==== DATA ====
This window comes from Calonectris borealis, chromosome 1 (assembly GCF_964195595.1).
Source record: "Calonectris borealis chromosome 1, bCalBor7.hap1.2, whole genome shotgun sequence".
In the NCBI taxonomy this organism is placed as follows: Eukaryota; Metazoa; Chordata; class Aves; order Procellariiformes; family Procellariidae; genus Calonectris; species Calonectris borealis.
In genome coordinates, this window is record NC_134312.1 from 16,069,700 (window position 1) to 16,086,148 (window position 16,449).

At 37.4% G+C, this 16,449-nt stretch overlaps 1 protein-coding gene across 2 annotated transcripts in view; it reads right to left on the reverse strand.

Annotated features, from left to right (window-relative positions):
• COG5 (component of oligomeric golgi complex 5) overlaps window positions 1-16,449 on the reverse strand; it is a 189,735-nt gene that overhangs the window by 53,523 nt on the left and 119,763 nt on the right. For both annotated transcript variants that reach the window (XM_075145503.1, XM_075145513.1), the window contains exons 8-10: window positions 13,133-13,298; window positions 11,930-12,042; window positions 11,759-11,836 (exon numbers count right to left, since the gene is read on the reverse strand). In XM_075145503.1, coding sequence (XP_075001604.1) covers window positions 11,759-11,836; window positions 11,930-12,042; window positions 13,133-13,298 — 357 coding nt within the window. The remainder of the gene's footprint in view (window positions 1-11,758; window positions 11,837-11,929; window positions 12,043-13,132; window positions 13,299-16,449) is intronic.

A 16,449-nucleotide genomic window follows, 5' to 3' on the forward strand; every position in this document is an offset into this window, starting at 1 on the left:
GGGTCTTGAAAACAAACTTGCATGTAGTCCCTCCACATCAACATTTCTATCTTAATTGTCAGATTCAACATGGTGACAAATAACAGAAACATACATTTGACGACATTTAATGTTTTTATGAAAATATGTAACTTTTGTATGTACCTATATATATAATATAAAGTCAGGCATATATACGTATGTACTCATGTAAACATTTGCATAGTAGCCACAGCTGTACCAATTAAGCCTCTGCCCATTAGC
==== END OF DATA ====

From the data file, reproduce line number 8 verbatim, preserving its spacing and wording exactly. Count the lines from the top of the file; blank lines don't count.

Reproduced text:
A 16,449-nucleotide genomic window follows, 5' to 3' on the forward strand; every position in this document is an offset into this window, starting at 1 on the left: